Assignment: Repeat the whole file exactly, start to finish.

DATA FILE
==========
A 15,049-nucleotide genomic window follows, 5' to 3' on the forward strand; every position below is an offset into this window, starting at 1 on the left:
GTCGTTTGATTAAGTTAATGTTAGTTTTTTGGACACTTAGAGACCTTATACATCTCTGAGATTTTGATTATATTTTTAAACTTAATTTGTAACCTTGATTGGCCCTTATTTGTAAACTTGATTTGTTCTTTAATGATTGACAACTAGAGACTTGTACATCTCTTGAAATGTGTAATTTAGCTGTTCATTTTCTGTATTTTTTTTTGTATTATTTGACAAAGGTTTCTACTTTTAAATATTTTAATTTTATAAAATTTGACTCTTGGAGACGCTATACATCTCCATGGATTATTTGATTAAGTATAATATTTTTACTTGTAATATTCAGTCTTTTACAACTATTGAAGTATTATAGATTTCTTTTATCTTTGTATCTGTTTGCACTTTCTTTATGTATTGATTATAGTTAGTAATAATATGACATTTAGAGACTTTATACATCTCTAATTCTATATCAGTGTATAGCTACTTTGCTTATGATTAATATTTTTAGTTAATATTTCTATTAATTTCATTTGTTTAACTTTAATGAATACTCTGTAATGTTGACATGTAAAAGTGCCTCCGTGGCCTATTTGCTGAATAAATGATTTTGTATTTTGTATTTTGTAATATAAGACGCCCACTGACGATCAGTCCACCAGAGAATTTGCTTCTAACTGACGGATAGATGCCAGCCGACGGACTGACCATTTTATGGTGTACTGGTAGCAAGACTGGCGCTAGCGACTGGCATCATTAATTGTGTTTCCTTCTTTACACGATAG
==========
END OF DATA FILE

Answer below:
A 15,049-nucleotide genomic window follows, 5' to 3' on the forward strand; every position below is an offset into this window, starting at 1 on the left:
GTCGTTTGATTAAGTTAATGTTAGTTTTTTGGACACTTAGAGACCTTATACATCTCTGAGATTTTGATTATATTTTTAAACTTAATTTGTAACCTTGATTGGCCCTTATTTGTAAACTTGATTTGTTCTTTAATGATTGACAACTAGAGACTTGTACATCTCTTGAAATGTGTAATTTAGCTGTTCATTTTCTGTATTTTTTTTTGTATTATTTGACAAAGGTTTCTACTTTTAAATATTTTAATTTTATAAAATTTGACTCTTGGAGACGCTATACATCTCCATGGATTATTTGATTAAGTATAATATTTTTACTTGTAATATTCAGTCTTTTACAACTATTGAAGTATTATAGATTTCTTTTATCTTTGTATCTGTTTGCACTTTCTTTATGTATTGATTATAGTTAGTAATAATATGACATTTAGAGACTTTATACATCTCTAATTCTATATCAGTGTATAGCTACTTTGCTTATGATTAATATTTTTAGTTAATATTTCTATTAATTTCATTTGTTTAACTTTAATGAATACTCTGTAATGTTGACATGTAAAAGTGCCTCCGTGGCCTATTTGCTGAATAAATGATTTTGTATTTTGTATTTTGTAATATAAGACGCCCACTGACGATCAGTCCACCAGAGAATTTGCTTCTAACTGACGGATAGATGCCAGCCGACGGACTGACCATTTTATGGTGTACTGGTAGCAAGACTGGCGCTAGCGACTGGCATCATTAATTGTGTTTCCTTCTTTACACGATAG